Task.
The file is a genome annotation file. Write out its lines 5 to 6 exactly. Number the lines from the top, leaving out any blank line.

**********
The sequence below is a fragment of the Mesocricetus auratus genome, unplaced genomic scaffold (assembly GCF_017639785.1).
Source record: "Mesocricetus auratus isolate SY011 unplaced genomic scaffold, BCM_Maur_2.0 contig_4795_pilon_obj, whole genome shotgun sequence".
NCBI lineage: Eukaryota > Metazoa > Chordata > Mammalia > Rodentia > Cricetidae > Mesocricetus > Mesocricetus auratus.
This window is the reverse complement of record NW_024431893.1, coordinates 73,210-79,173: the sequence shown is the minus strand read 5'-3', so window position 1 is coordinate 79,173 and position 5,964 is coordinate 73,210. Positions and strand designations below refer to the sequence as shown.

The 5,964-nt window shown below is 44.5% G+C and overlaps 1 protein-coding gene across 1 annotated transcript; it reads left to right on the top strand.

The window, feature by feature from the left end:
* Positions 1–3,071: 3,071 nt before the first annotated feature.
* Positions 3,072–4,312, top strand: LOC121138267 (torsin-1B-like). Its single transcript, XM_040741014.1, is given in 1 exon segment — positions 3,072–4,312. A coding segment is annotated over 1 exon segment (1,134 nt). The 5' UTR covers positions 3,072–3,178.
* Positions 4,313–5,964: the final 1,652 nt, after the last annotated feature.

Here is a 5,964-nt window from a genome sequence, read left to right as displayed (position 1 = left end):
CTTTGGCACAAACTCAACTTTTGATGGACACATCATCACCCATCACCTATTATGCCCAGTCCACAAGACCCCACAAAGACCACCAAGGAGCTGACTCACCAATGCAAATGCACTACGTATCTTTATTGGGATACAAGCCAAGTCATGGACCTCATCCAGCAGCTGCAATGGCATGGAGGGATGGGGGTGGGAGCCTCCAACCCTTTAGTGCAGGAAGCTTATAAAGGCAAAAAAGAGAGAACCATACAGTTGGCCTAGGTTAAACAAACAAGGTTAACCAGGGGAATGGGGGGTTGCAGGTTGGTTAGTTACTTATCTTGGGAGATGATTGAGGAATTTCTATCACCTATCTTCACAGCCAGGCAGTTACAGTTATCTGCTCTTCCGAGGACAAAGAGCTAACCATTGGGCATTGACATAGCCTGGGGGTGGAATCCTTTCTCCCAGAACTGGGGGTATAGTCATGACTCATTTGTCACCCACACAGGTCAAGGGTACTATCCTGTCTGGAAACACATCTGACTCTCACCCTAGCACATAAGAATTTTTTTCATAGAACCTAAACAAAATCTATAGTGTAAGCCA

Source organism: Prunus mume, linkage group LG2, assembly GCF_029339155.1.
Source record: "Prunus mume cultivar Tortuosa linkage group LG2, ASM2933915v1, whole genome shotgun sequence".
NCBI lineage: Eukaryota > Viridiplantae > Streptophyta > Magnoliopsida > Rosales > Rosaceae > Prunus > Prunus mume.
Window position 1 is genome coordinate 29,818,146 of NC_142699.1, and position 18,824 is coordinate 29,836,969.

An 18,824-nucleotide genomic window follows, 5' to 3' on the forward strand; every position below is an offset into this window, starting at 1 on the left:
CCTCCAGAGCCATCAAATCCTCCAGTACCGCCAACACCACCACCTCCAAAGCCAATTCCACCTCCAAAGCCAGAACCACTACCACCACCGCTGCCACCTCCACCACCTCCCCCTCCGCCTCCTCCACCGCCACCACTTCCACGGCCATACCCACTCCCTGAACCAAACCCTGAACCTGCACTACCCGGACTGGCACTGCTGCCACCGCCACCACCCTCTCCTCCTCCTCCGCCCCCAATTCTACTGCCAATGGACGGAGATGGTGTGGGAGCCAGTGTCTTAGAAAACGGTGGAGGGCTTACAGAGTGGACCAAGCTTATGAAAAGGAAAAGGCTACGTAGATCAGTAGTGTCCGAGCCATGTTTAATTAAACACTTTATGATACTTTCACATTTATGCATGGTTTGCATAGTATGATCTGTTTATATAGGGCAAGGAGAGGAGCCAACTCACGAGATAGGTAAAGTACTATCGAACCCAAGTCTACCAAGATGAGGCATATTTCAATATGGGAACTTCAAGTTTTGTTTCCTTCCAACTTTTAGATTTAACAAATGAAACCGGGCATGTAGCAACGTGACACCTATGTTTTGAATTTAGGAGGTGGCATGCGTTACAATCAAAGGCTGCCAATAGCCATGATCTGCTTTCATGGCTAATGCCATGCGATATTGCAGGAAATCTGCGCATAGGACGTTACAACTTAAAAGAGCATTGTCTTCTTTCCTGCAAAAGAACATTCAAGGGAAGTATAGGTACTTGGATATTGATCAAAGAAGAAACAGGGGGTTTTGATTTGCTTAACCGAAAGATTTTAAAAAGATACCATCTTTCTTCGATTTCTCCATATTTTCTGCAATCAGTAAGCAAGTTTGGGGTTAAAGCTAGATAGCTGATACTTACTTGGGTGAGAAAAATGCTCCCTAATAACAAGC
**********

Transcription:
The 5,964-nt window shown below is 44.5% G+C and overlaps 1 protein-coding gene across 1 annotated transcript; it reads left to right on the top strand.

The window, feature by feature from the left end: